Uighur Lady Tursunay Ziyawudun, Who Was Detained In Xinjiang Camps, Arrives In US

A Uyghur woman detained in detention centers in China’s Xinjiang region has made it safely to the United States, a Uyghur human rights group announced on Saturday, ending months of uncertainty over whether she would be forcibly returned from her home in Kazakhstan.

Tursunay Ziyawudun initially settled in Kazakhstan with her husband, who is a Kazakh national, after being detained for ten months without charge of any crime. But last year the Kazakh government said it had to return to China to apply for a new visa as a procedural matter. Returning to the country would likely have meant that she would be detained again.

BuzzFeed News reported on her case in February.

“We are very relieved that Tursunay is now safe in the US,” said Omer Kanat, the executive director of the Uyghur human rights project, in a statement that she has already arrived safely and that his organization is helping her with relocation and access to medical care Treatment for a serious health condition.

According to independent estimates, China has arrested more than a million Uyghurs, Kazakhs and other Muslim minorities in mass internment camps since late 2016. The government said the detentions were for “vocational training,” but former detainees, including Ziyawudun, have made it clear that they were forcibly taken to camps, saying they had experienced humiliation, starvation, beatings and regular interrogation, among other things .

The Chinese government claimed in December that those who had completed the “professional training” program had “graduated”. However, a recent investigation by BuzzFeed News found that construction of large, purpose-built detention centers and prisons is ongoing.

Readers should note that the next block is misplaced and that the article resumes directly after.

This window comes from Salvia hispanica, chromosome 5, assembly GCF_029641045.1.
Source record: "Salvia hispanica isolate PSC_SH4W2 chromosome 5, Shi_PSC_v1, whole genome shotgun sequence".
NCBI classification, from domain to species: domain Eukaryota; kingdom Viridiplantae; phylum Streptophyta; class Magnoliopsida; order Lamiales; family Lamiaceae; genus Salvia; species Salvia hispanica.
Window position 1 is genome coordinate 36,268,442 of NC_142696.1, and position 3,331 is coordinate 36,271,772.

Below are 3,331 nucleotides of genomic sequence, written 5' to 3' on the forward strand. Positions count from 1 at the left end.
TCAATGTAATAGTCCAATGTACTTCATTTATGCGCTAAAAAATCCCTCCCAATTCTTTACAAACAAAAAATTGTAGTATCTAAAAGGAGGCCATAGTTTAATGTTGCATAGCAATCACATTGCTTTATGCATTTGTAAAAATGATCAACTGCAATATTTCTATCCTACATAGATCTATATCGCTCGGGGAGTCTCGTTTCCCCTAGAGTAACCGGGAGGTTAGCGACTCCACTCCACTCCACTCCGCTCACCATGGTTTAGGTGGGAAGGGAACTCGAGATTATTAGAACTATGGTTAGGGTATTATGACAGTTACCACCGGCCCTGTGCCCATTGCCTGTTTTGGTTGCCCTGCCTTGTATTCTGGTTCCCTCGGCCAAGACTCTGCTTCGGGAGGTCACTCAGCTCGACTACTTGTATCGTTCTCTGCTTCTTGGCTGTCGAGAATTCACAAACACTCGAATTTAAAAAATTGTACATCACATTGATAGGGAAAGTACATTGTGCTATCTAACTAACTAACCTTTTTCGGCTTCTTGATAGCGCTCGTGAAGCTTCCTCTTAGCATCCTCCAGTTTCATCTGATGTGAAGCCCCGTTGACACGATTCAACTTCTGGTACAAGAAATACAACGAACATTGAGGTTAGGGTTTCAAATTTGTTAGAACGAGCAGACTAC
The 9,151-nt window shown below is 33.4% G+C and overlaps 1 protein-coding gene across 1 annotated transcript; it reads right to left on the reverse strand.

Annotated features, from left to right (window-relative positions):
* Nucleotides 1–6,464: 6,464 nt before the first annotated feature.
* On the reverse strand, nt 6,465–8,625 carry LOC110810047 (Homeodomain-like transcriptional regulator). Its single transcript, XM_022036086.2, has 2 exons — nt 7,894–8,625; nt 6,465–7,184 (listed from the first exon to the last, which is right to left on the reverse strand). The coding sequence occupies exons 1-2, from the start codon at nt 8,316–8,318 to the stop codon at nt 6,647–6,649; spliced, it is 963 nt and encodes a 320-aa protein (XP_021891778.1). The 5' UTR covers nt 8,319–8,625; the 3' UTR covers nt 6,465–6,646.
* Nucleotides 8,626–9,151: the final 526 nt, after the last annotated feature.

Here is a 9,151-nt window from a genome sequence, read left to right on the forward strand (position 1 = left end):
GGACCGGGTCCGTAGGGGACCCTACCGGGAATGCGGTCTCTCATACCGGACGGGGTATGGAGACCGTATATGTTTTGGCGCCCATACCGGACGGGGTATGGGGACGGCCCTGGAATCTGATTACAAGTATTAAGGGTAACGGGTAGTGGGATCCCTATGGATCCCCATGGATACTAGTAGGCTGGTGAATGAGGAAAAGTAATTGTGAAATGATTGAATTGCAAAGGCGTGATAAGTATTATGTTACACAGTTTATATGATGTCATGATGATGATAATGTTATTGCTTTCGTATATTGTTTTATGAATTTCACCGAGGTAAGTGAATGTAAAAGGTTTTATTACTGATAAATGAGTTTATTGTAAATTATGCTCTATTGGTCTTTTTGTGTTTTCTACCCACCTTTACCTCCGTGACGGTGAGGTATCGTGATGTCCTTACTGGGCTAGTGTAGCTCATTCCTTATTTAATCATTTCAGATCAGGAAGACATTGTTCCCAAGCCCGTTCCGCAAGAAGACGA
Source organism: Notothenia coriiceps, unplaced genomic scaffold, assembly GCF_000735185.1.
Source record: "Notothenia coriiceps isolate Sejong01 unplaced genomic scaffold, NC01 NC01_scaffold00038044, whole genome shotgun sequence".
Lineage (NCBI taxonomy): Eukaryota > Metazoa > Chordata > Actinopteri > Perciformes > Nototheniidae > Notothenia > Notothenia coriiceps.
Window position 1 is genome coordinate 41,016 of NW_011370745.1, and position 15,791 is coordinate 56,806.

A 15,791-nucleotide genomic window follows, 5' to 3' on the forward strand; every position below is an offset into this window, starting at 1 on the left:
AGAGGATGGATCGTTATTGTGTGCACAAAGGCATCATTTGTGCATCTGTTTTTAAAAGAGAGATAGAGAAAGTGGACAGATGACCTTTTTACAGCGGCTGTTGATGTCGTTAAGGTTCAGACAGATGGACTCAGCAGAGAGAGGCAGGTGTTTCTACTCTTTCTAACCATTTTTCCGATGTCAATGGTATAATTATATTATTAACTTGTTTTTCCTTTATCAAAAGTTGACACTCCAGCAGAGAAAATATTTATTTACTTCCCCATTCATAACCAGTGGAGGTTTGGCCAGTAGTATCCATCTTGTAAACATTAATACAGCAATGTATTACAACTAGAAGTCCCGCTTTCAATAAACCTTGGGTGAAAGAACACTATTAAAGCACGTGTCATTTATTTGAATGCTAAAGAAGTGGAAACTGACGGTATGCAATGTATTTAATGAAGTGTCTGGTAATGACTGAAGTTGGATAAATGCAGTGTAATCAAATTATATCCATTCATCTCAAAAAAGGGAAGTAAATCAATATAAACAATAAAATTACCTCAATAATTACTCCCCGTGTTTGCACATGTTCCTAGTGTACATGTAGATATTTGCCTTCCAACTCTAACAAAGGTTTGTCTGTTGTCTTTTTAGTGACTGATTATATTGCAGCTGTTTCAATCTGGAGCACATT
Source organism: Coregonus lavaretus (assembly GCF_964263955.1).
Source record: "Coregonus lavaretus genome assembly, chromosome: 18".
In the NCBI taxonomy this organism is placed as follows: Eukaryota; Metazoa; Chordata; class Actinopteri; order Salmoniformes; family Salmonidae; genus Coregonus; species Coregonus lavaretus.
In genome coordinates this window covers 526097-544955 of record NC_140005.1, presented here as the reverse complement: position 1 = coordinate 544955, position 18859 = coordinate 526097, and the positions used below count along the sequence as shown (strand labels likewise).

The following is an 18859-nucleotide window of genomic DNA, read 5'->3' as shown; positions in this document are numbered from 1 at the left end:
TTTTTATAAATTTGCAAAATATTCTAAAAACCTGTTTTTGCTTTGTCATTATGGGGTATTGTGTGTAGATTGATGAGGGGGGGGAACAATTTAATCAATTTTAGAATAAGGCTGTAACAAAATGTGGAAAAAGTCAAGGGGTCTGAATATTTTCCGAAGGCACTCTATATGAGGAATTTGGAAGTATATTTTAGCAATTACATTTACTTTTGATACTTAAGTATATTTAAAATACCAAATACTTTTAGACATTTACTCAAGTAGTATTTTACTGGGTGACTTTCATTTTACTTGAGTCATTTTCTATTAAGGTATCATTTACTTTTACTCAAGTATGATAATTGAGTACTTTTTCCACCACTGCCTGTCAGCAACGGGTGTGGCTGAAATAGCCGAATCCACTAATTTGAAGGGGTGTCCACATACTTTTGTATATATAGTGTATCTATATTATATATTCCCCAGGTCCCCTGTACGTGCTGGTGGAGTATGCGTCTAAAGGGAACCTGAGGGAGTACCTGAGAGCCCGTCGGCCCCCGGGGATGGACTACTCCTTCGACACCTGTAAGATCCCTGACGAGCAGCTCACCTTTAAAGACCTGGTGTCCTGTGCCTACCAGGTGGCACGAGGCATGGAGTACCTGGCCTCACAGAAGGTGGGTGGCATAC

Ziyawudun’s lawyer said she believed the press coverage helped her case.

“Her situation required her story to be published,” Aina Shormanbayeva, Ziyawudun’s lawyer in Kazakhstan, told BuzzFeed News.

Ziyawudun is one of a small number of former inmates who have left China and spoken publicly about their experiences. The Washington, DC-based Uyghur human rights project said her home was set on fire in February “under suspicious circumstances” after she started talking about her story. (Ziyawudun’s attorney confirmed that her house was burned down at the time.)

She later traveled to Istanbul for medical treatment, Shormanbayeva said, before being allowed to travel to the United States. She is still in the process of applying for refugee status in Kazakhstan, but Shormanbayeva said there were doubts that the Kazakh government would grant her that status.

However, the risk that Ziyawudun will be forcibly returned to China is gone.

“I hope she is safe in the US,” said her lawyer.

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